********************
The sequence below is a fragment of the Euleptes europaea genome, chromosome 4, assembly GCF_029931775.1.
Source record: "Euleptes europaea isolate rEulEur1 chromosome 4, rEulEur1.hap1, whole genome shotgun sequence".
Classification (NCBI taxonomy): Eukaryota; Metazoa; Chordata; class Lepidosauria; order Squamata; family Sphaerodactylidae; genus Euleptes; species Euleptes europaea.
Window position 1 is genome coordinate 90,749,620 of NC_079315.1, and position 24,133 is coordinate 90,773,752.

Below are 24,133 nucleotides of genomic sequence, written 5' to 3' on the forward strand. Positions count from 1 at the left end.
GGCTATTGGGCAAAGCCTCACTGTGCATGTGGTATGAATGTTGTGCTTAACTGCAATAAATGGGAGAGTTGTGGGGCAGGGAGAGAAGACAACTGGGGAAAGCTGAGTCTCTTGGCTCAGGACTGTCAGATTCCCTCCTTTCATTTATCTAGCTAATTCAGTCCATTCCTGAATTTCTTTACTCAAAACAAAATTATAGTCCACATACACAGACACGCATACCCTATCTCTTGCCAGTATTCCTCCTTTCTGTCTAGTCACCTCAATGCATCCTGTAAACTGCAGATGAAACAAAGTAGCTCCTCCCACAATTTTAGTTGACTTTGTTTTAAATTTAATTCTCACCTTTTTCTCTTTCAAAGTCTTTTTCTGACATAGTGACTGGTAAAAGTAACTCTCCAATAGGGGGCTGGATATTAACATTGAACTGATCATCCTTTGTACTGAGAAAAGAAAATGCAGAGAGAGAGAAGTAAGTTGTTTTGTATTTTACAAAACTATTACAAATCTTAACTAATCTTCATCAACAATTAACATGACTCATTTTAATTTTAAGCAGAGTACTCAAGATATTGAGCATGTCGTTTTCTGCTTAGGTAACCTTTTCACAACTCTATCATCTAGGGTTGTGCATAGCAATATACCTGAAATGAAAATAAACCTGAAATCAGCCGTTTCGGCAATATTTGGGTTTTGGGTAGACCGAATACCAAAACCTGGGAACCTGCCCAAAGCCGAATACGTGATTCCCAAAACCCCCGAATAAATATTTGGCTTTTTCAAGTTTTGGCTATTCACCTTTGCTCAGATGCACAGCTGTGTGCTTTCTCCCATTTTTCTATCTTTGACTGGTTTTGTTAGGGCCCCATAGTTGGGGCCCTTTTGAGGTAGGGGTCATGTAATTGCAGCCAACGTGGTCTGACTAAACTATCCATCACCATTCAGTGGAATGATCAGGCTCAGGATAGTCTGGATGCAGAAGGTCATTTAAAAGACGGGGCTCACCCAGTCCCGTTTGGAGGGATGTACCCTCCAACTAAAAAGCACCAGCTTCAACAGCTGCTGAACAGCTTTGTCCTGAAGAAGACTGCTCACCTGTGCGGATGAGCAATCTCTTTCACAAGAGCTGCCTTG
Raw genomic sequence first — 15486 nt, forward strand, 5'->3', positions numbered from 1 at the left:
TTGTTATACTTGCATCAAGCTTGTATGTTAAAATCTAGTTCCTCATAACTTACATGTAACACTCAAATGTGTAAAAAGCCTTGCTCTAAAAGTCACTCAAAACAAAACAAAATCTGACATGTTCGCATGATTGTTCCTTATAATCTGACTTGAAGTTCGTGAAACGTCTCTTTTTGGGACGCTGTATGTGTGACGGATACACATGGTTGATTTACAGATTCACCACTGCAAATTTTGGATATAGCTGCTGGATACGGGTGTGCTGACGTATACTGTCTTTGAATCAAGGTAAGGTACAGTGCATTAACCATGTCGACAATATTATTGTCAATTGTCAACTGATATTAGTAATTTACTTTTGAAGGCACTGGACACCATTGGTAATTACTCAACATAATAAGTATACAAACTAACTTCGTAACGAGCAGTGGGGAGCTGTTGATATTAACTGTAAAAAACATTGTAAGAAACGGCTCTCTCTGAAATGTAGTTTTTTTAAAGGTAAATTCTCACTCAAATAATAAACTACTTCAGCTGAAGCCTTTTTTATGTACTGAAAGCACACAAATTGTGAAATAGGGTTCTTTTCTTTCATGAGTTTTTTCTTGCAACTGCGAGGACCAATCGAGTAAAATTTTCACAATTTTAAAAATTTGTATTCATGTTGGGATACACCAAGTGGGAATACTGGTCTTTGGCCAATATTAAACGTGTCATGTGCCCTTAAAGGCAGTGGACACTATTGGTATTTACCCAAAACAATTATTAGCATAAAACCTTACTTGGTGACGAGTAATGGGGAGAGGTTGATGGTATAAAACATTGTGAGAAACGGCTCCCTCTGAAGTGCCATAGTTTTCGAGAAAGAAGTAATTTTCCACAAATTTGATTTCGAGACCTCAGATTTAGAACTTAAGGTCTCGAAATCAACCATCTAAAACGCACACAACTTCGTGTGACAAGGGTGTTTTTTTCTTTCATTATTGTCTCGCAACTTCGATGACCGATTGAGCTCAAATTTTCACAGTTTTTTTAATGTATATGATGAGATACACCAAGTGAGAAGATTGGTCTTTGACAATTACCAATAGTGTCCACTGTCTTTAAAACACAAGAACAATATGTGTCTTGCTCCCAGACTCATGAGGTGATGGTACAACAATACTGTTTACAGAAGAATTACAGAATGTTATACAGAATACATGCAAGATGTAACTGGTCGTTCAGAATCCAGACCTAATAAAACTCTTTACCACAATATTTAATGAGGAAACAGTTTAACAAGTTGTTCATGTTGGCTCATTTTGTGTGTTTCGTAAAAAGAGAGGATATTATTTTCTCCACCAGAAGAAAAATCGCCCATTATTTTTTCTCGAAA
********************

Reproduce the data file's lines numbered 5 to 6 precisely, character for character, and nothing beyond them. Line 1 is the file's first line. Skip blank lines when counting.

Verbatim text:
Below are 24,133 nucleotides of genomic sequence, written 5' to 3' on the forward strand. Positions count from 1 at the left end.
GGCTATTGGGCAAAGCCTCACTGTGCATGTGGTATGAATGTTGTGCTTAACTGCAATAAATGGGAGAGTTGTGGGGCAGGGAGAGAAGACAACTGGGGAAAGCTGAGTCTCTTGGCTCAGGACTGTCAGATTCCCTCCTTTCATTTATCTAGCTAATTCAGTCCATTCCTGAATTTCTTTACTCAAAACAAAATTATAGTCCACATACACAGACACGCATACCCTATCTCTTGCCAGTATTCCTCCTTTCTGTCTAGTCACCTCAATGCATCCTGTAAACTGCAGATGAAACAAAGTAGCTCCTCCCACAATTTTAGTTGACTTTGTTTTAAATTTAATTCTCACCTTTTTCTCTTTCAAAGTCTTTTTCTGACATAGTGACTGGTAAAAGTAACTCTCCAATAGGGGGCTGGATATTAACATTGAACTGATCATCCTTTGTACTGAGAAAAGAAAATGCAGAGAGAGAGAAGTAAGTTGTTTTGTATTTTACAAAACTATTACAAATCTTAACTAATCTTCATCAACAATTAACATGACTCATTTTAATTTTAAGCAGAGTACTCAAGATATTGAGCATGTCGTTTTCTGCTTAGGTAACCTTTTCACAACTCTATCATCTAGGGTTGTGCATAGCAATATACCTGAAATGAAAATAAACCTGAAATCAGCCGTTTCGGCAATATTTGGGTTTTGGGTAGACCGAATACCAAAACCTGGGAACCTGCCCAAAGCCGAATACGTGATTCCCAAAACCCCCGAATAAATATTTGGCTTTTTCAAGTTTTGGCTATTCACCTTTGCTCAGATGCACAGCTGTGTGCTTTCTCCCATTTTTCTATCTTTGACTGGTTTTGTTAGGGCCCCATAGTTGGGGCCCTTTTGAGGTAGGGGTCATGTAATTGCAGCCAACGTGGTCTGACTAAACTATCCATCACCATTCAGTGGAATGATCAGGCTCAGGATAGTCTGGATGCAGAAGGTCATTTAAAAGACGGGGCTCACCCAGTCCCGTTTGGAGGGATGTACCCTCCAACTAAAAAGCACCAGCTTCAACAGCTGCTGAACAGCTTTGTCCTGAAGAAGACTGCTCACCTGTGCGGATGAGCAATCTCTTTCACAAGAGCTGCCTTG